Inferno is Dan Brown’s latest novel published in 2013, and is the source of inspiration for the movie with the same title, which is already being shown in cinemas across the UK. It is his fourth mystery thriller, featuring Robert Langdon as the protagonist. Tom Hanks plays this character in the upcoming film, just like he did for The Da Vinci Code and Angels and Demons.
The story starts in Florence where Robert Langdon, the Harvard University professor and expert in symbology, finds himself in a hospital with no recollection of what had happened in the last few days. Almost immediately afterwards he narrowly avoids being assassinated by an unknown woman and is forced to flee together with Sienna Brooks, a British nurse working in Italy. Soon these two main characters are on the run from an agency they believe is working for the US government and wants to arrest/kill Langdon for a reason yet to be discovered. In the meantime they try to uncover the hidden messages of a slightly altered version of Sandro Botticelli’s map of the nine circles of hell, according to The Divine Comedy by Dante Alighieri that was found in a cylinder within Langdon’s jacket pocket. During the course of their investigation they discover that a famous scientist named Bernard Zobrist, who feared that humanity was close to extinction because of overpopulation, had apparently created a new kind of plague just before he committed suicide. He intended to halve the human race through this virus. Langdon and Brooks are thus running against the clock in order to prevent a possible genocide. Their journey leads them from Florence to Venice and then to Istanbul where a dramatic turn of events occurs.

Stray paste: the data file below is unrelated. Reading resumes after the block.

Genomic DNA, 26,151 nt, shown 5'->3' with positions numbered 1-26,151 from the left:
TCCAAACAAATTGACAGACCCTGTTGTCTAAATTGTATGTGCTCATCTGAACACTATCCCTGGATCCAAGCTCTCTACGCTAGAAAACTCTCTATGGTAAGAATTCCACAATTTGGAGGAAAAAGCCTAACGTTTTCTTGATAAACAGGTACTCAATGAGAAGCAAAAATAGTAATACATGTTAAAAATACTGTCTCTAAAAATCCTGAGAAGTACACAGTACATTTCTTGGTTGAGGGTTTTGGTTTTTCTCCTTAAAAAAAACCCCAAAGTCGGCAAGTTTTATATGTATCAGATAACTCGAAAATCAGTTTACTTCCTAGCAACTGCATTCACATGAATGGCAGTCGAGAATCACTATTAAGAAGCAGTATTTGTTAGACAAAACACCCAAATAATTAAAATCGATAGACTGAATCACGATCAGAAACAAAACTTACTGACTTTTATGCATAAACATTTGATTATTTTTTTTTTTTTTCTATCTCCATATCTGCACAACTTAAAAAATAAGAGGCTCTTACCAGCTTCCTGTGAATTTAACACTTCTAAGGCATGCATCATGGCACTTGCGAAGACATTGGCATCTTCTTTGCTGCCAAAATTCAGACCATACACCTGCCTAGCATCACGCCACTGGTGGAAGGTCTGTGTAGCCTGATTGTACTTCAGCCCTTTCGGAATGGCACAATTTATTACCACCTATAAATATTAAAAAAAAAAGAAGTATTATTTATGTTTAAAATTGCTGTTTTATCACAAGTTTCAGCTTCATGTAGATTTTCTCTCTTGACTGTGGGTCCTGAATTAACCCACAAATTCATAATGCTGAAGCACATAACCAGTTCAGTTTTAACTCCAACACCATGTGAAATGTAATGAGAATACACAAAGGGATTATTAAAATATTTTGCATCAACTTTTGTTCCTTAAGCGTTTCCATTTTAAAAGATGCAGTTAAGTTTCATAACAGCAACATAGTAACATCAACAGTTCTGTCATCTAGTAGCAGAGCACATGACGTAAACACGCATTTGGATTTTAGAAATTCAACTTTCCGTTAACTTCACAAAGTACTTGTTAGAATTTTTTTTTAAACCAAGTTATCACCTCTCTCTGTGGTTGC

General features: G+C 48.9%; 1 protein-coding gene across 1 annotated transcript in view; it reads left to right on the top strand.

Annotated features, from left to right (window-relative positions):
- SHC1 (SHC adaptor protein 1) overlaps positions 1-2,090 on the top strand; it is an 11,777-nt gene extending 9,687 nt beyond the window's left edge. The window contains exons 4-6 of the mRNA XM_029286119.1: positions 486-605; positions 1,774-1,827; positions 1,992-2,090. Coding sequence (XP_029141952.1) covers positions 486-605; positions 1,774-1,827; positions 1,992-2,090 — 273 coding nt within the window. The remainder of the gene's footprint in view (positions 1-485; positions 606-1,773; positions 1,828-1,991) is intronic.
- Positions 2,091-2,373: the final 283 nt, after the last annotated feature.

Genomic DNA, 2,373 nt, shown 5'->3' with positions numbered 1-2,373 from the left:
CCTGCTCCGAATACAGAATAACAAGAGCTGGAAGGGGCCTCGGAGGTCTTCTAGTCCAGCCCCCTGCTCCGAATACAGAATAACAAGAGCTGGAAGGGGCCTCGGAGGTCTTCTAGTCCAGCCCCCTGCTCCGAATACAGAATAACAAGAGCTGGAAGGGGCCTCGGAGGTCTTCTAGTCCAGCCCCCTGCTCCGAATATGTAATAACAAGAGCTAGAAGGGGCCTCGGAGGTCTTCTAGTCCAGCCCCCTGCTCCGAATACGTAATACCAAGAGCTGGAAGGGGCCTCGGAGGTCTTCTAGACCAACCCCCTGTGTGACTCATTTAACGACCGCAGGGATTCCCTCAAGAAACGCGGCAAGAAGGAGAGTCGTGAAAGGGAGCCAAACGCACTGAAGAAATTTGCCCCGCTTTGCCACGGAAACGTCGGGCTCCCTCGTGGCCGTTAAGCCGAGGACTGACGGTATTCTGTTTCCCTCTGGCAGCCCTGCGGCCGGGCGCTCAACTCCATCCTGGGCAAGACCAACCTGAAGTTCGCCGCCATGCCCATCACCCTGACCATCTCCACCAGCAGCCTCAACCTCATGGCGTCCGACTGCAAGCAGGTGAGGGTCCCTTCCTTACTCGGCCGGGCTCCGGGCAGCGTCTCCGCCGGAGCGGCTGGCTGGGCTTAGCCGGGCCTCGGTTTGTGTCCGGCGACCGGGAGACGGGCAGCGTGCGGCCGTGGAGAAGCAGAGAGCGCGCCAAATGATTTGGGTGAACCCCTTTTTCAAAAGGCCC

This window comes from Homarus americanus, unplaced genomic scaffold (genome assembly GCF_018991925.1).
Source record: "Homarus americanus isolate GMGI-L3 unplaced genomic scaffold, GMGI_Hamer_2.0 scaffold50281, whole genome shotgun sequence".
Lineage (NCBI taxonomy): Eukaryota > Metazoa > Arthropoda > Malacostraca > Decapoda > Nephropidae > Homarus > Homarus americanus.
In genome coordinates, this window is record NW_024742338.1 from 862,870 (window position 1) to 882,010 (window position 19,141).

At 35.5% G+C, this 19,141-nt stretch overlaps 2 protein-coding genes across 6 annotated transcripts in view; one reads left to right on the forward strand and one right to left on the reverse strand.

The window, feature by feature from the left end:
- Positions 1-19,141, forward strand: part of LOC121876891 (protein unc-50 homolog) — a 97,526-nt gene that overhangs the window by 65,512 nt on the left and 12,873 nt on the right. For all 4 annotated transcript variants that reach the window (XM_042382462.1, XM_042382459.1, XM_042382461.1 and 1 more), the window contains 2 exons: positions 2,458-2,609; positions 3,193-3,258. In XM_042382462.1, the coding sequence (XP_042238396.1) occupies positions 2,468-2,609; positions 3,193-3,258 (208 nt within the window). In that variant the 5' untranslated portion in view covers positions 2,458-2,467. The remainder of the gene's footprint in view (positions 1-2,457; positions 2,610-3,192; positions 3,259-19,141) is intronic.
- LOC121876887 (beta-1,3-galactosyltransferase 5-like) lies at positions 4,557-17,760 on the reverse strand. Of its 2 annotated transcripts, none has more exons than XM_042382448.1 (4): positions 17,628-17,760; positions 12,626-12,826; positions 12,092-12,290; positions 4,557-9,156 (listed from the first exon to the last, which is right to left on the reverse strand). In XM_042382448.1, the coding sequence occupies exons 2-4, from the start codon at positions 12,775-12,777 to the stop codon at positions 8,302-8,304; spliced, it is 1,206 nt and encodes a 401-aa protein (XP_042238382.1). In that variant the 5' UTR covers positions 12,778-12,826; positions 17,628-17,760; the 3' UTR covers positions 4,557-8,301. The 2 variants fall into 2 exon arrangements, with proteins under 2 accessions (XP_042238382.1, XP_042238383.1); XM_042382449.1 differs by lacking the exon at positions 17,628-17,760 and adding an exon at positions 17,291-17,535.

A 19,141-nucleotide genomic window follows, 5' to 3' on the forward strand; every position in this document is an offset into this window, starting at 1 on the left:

Inferno is a novel that can give satisfaction to both fervent Dan Brown fans and first-time readers. His writing style is the kind that can be considered to be the ultimate page-turner. When you reach the end of a chapter, you feel the urge to know what happens next, especially when there is a cliffhanger. If you have read Dante Alighieri’s Divine Comedy (or least the Inferno section) you will like Brown’s book even more because it has so many references to that epic poem. So it would be wise to have read the original Inferno in order to understand its influences on Brown’s book, but at the same time it gives a good introduction to the life and work of one of the greatest Italian authors of all time.
People who enjoy travelling will like Inferno very much because of Brown’s vivid descriptions of certain buildings and places in Florence, Venice and Istanbul as a way to grab the attention of the reader. When you read them, you can’t tell whether the book is a thriller or a travel guide. The author certainly understands the importance of settings in a good story. This will probably inspire many readers of Inferno to visit the cities mentioned in the novel.
Overall, Inferno is definitely the type of novel that can be recommended even to those people who don’t usually read thrillers. Not just because of its cultural and intellectual stimuli, but also because it makes the reader reflect on the current condition of humankind and poses questions as to what the future holds for us all.